When FOX’s “The O.C.” premiered in 2003, I was a mere 12 years old. Being a typical preteen, I always acted older than I was, sticking my acne-ridden, buck-toothed face into everyone’s business. When my older brother started watching “The O.C.,” a show entirely targeted at his age group and not mine, I plopped down on the couch next to him week in and week out, much to his annoyance. I didn’t always completely understand the culture that was depicted or the issues raised, but I had FOMO: Fear of Missing Out.
I recently revisited the entire series, but I had once again missed the boat. I was no longer an annoying preteen trying to fit into a much more grown-up world; rather, I am now in college, having already worked through the irritations of adolescence.
The show still resonated.
“The O.C.” falls into the category of teen drama and is oftentimes paired with its reality-TV sister show “Laguna Beach.” But “The O.C.” goes deeper into character development, teenage conflicts and societal issues than “Laguna” ever managed.
“The O.C.” depicts the lives of wealthy teenagers in Southern California. At the surface, the show doesn’t appeal to much of middle America: We don’t live in opulence like the Cohens, nor have many of us felt the sense of loss and hardship that Ryan Atwood has had to endure — and if we have, how many of us have been “saved” by an altruistic attorney like Sandy Cohen? Yet, there’s something about waking up to Sandy’s bagel shmear and Seth’s comic book collection that just feels like home.
At the core of it, “The O.C.” is a show about teenagers navigating the world as best as they can. Seth is a self-professed nerd who doesn’t fit in at school and essentially has no friends until his father brings Ryan home with him one day. Ryan, a troubled kid with a good heart from the wrong side of town, has never felt the warmth of a real family until the Cohens take him in. Marissa is a rebellious socialite craving attention from her family through her substance abuse and questionable relationships. Summer — a shallow and popular girl — finds herself confused by her feelings for the school’s nerd.
Though the backdrop of Southern California may be foreign to some of us, these characters are not. At some point during our upbringing, we have all felt the butterflies of first love, the fury of rejection and the drive of rebellion. The connections we feel to these characters are undeniable and they’re why this show is still relevant to a generation that was journeying through middle school when it first aired.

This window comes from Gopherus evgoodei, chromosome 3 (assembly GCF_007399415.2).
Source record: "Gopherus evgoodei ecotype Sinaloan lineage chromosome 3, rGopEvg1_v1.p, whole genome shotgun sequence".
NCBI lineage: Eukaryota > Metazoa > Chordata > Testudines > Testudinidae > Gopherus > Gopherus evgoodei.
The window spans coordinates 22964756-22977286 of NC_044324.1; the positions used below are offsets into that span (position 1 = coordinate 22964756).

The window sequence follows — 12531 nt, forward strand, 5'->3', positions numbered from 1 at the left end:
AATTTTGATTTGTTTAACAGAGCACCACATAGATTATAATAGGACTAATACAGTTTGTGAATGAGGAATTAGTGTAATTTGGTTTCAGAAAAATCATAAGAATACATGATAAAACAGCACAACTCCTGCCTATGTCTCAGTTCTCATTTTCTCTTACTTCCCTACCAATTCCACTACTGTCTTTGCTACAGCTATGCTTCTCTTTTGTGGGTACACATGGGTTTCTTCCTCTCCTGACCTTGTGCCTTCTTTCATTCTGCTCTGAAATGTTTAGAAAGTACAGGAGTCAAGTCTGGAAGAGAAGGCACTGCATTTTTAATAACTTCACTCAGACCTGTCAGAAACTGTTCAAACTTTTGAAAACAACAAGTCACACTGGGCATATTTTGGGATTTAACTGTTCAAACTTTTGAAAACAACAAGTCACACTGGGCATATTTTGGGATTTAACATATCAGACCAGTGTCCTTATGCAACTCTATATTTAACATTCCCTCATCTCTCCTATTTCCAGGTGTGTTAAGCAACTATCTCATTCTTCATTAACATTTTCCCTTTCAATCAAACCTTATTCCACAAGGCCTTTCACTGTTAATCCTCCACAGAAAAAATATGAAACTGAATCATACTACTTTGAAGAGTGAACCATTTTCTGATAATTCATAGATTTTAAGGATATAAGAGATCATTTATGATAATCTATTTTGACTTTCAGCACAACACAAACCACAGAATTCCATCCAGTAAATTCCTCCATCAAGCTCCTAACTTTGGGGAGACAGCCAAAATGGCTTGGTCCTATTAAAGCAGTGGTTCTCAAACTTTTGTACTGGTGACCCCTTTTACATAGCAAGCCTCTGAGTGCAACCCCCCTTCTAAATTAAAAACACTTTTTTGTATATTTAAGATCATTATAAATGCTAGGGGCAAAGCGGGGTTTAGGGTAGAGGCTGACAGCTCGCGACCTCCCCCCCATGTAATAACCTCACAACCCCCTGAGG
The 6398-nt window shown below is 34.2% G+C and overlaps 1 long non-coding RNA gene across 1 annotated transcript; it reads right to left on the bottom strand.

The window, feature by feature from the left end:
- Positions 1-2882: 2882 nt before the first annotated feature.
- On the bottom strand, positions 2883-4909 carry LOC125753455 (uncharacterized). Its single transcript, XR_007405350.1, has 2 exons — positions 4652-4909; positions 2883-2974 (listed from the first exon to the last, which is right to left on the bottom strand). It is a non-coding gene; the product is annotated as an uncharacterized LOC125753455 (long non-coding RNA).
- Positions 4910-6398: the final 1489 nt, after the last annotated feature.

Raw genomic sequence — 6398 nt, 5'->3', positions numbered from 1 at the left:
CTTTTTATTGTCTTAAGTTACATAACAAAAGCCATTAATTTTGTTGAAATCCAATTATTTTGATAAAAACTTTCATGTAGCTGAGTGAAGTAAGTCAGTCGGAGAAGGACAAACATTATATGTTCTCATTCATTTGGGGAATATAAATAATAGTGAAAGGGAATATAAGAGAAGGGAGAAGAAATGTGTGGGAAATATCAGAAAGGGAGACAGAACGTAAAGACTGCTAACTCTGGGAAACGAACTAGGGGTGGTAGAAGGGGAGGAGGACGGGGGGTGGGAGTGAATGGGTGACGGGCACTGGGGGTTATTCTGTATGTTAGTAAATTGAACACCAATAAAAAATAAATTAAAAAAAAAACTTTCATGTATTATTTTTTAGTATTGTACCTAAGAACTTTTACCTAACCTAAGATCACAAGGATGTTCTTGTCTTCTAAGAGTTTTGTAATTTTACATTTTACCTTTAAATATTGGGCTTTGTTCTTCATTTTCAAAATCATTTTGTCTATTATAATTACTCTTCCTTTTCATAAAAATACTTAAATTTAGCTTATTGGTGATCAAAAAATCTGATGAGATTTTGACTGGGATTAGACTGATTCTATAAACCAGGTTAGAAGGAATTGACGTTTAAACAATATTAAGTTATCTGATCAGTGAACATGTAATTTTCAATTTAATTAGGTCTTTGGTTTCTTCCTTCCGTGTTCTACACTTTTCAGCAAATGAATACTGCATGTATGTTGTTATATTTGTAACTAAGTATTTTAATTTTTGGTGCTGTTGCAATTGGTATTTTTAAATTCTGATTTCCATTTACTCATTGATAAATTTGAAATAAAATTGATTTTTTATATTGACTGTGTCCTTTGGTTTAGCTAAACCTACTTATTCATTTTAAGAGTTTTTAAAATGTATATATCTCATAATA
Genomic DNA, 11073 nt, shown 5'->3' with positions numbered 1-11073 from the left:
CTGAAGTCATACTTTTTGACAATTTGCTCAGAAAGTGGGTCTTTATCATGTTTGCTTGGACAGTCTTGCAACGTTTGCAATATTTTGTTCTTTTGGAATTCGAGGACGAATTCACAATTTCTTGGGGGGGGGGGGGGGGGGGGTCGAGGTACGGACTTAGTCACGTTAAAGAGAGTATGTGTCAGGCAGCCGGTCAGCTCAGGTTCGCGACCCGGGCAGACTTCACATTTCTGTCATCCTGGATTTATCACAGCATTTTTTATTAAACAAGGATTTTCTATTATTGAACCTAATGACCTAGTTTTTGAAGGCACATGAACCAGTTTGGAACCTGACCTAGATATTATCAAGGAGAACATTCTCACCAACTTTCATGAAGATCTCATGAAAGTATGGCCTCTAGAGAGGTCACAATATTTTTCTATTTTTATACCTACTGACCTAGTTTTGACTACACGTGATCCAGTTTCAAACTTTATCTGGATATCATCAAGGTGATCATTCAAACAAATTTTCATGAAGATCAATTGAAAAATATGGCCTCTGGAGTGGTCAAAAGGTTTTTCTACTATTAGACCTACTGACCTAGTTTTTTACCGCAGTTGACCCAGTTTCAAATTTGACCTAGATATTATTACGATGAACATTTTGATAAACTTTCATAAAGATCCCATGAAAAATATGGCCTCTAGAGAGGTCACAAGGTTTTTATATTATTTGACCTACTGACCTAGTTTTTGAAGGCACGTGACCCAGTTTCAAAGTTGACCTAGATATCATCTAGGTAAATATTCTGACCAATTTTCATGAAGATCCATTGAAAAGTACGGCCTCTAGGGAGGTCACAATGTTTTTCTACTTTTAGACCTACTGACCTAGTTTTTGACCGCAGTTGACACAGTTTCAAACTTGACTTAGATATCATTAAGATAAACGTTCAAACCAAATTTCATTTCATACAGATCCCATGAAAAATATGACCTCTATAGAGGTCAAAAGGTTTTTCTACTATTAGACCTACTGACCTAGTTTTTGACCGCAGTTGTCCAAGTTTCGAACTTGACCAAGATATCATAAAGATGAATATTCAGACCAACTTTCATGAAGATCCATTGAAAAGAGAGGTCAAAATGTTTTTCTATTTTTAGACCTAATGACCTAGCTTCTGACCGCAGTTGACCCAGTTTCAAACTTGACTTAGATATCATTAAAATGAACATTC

“The O.C.” also tackled several relevant societal issues including homosexuality, substance abuse, class conflict, infidelity, domestic abuse and divorce — to name a few — that have plagued our nation. While a show like “Glee” is lauded for its cultural relevancy, it seems this aspect has been largely overlooked when talking about “The O.C.”
But when comparing Ryan Atwood to Finn Hudson, it’s clear to me who the greater role model is. Ryan stands tall throughout adversity from his family, peers and the government, yet finds success through hard work and determination; Finn is the school’s quarterback (a.k.a. the popular guy) who is scared to acknowledge his role in the glee club (a.k.a. the losers), and who also, bizarrely, gains inspiration from the image of Jesus in his grilled cheese sandwich — but I’ll save my “Glee” ranting for another time.
My point is that “The O.C.” spoke to a number of different issues, thus separating itself from the typical teen drama. Paired with dynamic characters and interesting-but-sometimes-outlandish storylines, it’s a show that will be embraced by teens for years to come.
That’s not to say the show is perfect: It indeed had its flaws, from overly dramatized plots to the forced acting of Mischa Barton. But as a whole, “The O.C.” gave much more of a realistic portrayal of life as a teenager than any other show of its kind.
I found myself rooting for Seth every time he professed his love to Summer on the coffee cart, wishing I could attend a concert at the Bait Shop and hoping that this year would be the one I celebrate Chrismukkah, Seth Cohen style. I cried when Marissa died, I laughed whenever Ryan made a sarcastic comment and I cried again when Seth and Summer got married.
Even though only four seasons were produced, I feel as though I will always have a home and a family to go back to in Orange County, Calif., living under the sunshine with Captain Oats and Princess Sparkles.